Ilex 'Conaf' OAKLEAF
Common Name: holly 
Type: Broadleaf evergreen
Family: Aquifoliaceae
Zone: 6 to 9
Height: 15.00 to 20.00 feet
Spread: 12.00 to 15.00 feet
Bloom Time: March to May
Bloom Description: White
Sun: Full sun to part shade
Water: Medium
Maintenance: Medium
Suggested Use: Hedge
Flower: Insignificant
Leaf: Evergreen
Attracts: Birds
Other: Winter Interest


Grow in organically rich, slightly acidic, medium moisture, well-drained soils in full sun to part shade. Tolerant of a wide variety of soils ranging from moist to dry and from sand to clay. Also tolerant of heat and drought. Prefers evenly moist, organic loams. Site in locations protected from strong winter winds.

Noteworthy Characteristics

Ilex is a genus of over 400 species of evergreen and deciduous trees, shrubs and climbers from tropical, subtropical and temperate regions. Many are grown for their attractive, evergreen foliage.

Genus name comes from the Latin name Quercus ilex for holm oak in reference to the foliage similarities (holm oak and many of the shrubs in the genus Ilex have evergreen leaves).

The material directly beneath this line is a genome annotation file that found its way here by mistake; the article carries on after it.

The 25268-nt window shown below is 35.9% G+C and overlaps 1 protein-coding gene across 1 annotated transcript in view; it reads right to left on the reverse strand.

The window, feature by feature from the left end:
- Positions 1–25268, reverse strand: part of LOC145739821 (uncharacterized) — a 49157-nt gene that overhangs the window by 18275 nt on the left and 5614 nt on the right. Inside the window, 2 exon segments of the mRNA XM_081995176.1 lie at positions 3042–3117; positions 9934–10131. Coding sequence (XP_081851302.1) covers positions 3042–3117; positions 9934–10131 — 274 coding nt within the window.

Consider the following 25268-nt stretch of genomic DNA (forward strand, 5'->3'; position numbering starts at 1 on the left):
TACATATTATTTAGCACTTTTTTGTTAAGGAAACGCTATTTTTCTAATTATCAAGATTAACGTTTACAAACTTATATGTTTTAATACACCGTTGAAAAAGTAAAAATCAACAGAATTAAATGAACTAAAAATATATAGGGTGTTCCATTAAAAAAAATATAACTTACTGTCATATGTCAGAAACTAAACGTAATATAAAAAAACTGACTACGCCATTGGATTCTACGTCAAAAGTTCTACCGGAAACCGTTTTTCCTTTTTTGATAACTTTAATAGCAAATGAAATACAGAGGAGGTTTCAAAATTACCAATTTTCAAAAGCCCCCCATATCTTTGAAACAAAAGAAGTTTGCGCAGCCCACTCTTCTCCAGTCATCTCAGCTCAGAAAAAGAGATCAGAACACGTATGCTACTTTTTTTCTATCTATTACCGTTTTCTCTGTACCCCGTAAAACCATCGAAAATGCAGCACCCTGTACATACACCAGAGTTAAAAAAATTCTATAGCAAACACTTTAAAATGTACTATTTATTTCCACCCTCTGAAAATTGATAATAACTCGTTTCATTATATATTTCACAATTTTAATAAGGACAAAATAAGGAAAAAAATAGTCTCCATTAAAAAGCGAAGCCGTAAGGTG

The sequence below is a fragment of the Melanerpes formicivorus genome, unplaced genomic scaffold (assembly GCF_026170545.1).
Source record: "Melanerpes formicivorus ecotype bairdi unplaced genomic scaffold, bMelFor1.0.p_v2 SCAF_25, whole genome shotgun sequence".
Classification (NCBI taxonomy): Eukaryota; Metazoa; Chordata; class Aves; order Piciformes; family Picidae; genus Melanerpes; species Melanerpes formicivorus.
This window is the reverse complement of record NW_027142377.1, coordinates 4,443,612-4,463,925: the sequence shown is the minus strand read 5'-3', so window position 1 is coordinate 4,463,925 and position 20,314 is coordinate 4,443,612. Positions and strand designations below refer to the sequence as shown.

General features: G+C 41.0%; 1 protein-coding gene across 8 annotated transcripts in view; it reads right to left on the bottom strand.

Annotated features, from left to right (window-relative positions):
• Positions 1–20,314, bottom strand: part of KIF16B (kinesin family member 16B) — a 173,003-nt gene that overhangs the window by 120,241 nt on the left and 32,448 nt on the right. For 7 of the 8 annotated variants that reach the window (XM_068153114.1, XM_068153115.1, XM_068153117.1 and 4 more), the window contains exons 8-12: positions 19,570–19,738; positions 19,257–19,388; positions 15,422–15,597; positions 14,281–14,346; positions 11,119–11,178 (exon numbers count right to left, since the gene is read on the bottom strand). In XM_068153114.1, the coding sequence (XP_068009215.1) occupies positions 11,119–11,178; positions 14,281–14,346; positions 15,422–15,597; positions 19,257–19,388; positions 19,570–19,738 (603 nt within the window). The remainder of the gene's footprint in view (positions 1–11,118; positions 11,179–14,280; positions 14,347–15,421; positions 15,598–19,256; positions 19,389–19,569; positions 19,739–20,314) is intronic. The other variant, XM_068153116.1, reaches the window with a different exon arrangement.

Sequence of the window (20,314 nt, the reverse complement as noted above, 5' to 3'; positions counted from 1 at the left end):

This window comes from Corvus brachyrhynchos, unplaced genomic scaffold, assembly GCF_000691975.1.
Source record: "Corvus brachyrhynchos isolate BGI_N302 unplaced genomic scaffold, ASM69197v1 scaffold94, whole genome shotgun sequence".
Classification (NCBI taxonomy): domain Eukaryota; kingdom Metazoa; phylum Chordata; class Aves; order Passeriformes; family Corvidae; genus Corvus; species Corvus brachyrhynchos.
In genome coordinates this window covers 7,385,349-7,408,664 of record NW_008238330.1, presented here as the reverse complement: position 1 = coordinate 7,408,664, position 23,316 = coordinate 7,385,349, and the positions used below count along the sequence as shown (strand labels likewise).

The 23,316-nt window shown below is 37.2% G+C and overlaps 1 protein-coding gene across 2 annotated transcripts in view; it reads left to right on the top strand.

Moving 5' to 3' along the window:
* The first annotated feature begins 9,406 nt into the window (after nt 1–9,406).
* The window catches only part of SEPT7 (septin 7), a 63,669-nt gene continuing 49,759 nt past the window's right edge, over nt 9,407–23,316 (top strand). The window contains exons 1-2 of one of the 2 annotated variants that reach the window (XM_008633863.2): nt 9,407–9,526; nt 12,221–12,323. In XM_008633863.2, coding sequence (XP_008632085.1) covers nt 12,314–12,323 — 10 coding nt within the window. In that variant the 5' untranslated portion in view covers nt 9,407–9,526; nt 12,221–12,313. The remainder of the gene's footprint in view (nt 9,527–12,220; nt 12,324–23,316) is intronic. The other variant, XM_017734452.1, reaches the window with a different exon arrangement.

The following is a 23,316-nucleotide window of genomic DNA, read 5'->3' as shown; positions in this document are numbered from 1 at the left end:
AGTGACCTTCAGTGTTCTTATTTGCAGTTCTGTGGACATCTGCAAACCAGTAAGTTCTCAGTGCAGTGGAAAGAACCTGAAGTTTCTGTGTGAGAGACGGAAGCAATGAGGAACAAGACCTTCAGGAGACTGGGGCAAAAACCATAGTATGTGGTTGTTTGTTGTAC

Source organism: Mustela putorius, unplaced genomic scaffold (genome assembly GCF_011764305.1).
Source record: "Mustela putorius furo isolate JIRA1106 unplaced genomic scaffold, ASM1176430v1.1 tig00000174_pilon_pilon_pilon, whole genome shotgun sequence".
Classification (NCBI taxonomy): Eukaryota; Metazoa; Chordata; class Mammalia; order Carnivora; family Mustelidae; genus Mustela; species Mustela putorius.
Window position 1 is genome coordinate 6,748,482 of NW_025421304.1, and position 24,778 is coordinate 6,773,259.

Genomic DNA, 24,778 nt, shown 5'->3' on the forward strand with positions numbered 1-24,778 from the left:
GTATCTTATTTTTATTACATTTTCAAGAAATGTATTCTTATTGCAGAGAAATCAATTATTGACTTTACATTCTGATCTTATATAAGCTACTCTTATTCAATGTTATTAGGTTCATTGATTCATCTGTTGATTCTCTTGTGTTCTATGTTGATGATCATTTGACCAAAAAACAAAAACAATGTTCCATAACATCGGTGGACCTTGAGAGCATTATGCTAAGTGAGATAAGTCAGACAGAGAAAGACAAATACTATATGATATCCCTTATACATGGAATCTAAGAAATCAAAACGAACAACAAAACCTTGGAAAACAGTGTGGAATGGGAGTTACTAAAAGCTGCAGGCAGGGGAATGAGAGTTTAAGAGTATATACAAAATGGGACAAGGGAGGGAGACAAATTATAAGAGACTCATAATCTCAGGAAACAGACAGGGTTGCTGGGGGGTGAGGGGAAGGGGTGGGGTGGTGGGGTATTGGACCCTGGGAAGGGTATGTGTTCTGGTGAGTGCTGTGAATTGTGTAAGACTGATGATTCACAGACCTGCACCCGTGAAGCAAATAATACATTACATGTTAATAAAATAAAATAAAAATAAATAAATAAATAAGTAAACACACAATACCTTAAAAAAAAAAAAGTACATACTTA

'Conaf', commonly known by its trade name of OAK LEAF, is part of the Red Holly Series of hybrid holly cultivars, all of which are seedling selections from Ilex 'Mary Nell'. OAK LEAF shows conical growth when young, but matures in upright pyramidal form to 15-20' tall with a 12-15' spread. It is particularly noted for its upright pyramidal form, oak-shaped leaves with unusual leaf serrations, and attractive orange-red fruits. New growth emerges bronze to burgundy red (characteristic of all Red Holly Series cultivars), but matures to emerald green. Alternate, evergreen, ovate to lanceolate leaves (to 3 1/2" long) have serrate margins with 3-5 pairs of prominent spines. OAK LEAF is a female cultivar (plants are dioecious). Small, creamy yellow/white, slightly fragrant flowers bloom in clusters from the leaf axils in spring (March to May). Flowers, if pollinated, give way to a profuse crop of berries (3/8” diameter) which mature to orange-red in fall (November). U.S. Plant Patent PP9,487 was issued on March 26, 1996.


Potential insect problems include holly leaf miner, spider mites, whitefly and scale. Potential disease problems include leaf spot, leaf rot, tar spot and powdery mildew. Plants are also susceptible to leaf drop, leaf scorch and chlorosis (yellowing of leaves in high pH soils).


Borders, screens, hedges, foundations.